3.5 Topologies

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3.5 Topologies

3.5.1 Point-to-Point

The first topology to discuss is the simplest. It is called a point-to-point topology. It is two nodes (devices) connected together. One node could be a computer system and the other node could be a disk array.

Figure 3-3. Point-to-Point Topology

This topology uses two nodes (each node must have at least one port), and the nodes are connected using one link or cable. The point-to-point connection guarantees instant access with no interference from any other node or application.

If a peripheral node, such as a disk array, has two N_Ports, access to the disk array could be shared between two computer systems. For example, the disk array could act as a repository of common software for two computer systems. This would be considered two point-to-point connections. See Figure 3-4.

Figure 3-4. Two Point-to-Point Connections

A point-to-point connection may also be considered a two-node loop. Hewlett-Packard s implementation of point-to-point is a two-node loop. This brings us to our next topology.

3.5.2 Arbitrated Loop

A loop, called Fibre Channel Arbitrated Loop (FC-AL), can have up to 127 ports connected in series (one right after the other) continuing around and back to the originator. For example, the node 1 transmitter is connected to the node 2 receiver, the node 2 transmitter is connected to the node 3 receiver, and so on, until the final node transmitter is connected to the node 1 receiver, thus completing the loop. Figure 3-5 illustrates this example.

Figure 3-5. Arbitrated Loop Topology

A node loop port (NL_Port) wins arbitration on the loop and establishes a connection with another NL_Port on the loop. At the time the connection is established it is considered to be a point-to-point connection or two-node loop.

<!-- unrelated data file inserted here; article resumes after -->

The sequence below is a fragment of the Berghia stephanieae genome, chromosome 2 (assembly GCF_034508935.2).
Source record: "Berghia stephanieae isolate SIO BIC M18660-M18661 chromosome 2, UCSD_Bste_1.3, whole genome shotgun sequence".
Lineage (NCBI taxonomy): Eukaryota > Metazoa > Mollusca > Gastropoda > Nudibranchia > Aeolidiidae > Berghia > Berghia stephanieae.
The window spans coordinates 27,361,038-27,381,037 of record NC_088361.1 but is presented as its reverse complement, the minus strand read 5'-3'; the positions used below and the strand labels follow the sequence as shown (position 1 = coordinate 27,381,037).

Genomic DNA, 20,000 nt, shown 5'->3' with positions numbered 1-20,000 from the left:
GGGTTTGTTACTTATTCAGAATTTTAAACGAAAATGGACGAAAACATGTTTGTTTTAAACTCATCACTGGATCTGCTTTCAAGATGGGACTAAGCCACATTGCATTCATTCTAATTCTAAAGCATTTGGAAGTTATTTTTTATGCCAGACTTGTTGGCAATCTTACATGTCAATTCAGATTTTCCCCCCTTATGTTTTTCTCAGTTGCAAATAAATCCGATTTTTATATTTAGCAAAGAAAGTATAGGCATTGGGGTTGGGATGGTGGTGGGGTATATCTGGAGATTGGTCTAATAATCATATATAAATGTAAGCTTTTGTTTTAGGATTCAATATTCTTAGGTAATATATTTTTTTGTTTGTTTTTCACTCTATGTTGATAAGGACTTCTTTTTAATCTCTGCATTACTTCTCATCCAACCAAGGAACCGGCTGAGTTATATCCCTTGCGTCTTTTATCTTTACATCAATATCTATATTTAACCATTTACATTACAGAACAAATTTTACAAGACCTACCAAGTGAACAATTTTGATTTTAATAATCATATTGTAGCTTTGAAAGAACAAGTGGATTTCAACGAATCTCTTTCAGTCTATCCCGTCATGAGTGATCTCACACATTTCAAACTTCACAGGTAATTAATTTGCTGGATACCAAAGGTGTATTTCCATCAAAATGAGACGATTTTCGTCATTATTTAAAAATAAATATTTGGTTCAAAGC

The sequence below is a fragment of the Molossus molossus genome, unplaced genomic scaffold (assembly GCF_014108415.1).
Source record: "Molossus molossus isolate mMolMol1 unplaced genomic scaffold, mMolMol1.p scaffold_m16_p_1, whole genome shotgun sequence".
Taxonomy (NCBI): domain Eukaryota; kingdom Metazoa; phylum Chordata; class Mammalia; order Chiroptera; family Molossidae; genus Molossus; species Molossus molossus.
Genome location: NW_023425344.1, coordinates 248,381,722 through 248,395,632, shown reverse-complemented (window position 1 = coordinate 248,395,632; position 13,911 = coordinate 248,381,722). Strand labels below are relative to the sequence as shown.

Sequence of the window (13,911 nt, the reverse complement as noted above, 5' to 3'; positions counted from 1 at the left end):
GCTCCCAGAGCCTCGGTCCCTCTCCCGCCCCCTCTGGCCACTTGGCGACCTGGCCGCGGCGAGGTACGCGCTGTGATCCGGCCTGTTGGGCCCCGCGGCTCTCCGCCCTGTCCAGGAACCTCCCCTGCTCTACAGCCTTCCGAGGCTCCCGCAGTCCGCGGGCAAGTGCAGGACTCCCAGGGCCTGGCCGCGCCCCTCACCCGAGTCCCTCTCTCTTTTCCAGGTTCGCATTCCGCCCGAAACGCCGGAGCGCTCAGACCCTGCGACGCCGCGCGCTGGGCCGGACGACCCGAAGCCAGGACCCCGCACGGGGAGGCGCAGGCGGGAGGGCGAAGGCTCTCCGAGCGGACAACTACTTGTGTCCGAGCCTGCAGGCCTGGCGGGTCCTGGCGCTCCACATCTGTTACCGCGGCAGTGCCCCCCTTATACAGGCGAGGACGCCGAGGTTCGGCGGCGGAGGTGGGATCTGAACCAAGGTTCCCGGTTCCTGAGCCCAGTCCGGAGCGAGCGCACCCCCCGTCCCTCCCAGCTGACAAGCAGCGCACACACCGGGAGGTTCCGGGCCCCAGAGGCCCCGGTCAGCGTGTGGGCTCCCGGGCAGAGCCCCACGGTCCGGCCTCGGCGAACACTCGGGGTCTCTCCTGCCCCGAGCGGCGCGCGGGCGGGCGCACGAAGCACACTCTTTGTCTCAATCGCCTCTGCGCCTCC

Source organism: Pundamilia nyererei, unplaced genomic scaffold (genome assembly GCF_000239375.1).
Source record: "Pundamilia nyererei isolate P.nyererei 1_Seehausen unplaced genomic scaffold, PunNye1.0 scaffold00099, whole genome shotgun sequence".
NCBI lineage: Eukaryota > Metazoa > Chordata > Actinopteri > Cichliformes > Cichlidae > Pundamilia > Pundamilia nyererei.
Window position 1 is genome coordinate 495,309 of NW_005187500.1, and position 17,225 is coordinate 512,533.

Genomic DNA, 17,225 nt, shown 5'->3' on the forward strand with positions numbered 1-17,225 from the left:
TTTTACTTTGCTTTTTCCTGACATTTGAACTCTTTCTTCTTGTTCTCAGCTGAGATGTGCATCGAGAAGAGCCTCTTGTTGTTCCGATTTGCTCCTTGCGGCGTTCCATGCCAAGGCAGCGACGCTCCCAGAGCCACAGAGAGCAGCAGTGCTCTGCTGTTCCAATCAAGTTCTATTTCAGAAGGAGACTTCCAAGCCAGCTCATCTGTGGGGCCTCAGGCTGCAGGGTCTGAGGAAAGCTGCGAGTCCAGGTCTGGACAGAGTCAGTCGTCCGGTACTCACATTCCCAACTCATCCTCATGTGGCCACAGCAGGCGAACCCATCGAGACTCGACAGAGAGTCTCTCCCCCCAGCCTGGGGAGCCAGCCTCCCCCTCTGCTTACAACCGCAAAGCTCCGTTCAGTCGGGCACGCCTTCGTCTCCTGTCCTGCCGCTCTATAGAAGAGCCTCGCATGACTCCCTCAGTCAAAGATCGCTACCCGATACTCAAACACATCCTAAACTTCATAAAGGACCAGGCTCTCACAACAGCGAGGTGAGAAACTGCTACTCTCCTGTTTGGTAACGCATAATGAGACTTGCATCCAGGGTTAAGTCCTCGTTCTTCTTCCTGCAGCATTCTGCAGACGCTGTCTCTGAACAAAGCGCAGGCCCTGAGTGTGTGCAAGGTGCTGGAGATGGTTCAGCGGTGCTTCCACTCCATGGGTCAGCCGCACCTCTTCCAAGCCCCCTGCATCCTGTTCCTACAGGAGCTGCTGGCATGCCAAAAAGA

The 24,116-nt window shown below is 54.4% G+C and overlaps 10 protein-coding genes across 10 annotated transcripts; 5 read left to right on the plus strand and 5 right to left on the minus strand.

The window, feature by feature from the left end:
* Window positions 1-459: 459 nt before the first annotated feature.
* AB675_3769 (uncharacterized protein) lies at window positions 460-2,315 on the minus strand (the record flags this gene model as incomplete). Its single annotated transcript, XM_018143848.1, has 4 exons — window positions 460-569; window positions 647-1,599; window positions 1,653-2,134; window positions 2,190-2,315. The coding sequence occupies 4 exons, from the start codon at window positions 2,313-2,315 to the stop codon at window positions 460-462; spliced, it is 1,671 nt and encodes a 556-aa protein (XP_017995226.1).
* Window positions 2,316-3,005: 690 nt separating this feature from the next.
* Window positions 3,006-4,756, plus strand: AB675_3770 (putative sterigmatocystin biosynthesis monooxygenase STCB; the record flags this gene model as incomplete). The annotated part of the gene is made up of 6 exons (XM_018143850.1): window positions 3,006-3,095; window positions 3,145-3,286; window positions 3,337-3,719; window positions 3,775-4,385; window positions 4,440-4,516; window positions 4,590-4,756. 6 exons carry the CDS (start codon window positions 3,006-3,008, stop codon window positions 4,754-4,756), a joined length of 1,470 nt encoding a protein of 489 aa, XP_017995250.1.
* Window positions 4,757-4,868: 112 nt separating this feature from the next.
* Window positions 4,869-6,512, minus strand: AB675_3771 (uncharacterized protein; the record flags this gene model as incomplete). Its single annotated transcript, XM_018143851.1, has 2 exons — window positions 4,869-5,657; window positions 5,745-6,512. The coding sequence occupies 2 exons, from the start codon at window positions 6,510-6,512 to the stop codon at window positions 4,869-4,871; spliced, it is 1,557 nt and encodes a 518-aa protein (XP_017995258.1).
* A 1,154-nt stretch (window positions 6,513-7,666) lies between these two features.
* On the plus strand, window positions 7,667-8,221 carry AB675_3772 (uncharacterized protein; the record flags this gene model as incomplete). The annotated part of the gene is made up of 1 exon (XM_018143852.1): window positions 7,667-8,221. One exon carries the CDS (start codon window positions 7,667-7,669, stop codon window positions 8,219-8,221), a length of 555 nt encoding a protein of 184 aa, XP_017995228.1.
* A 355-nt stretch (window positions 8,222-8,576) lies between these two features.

In an arbitrated loop only the two connected ports can communicate at any given time. All the other ports act as repeaters. When the communication comes to an end between the two connected ports, the loop becomes available for arbitration and a new connection may be established. Fairness is provided for during arbitration to provide equal access to all ports. The FC-AL features, operations, and implementations will be discussed in further detail later in this chapter.

3.5.3 Switch Topology or Fabric

The switch topology uses the concept of fabric. The fabric is a mesh of connections. When attached to a fabric, a single N_Port can access all the rest, including members of loops .

Unlike the FC-AL topology, many connections may be established within the fabric. It can be compared to a telephone system where many phone calls may be occurring all at the same time.

Any node can be attached to a fabric through the N or NL_Ports by way of a link. The port in the fabric is called an F_Port. An N_Port attaches to an F_Port. If an NL_Port is attached to a fabric, then the fabric port is an FL_Port.

Figure 3-6. Fabric Topology
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Storage Area Networks. Designing and Implementing a Mass Storage System
Storage Area Networks: Designing and Implementing a Mass Storage System
ISBN: 0130279595
EAN: 2147483647
Year: 2000
Pages: 88

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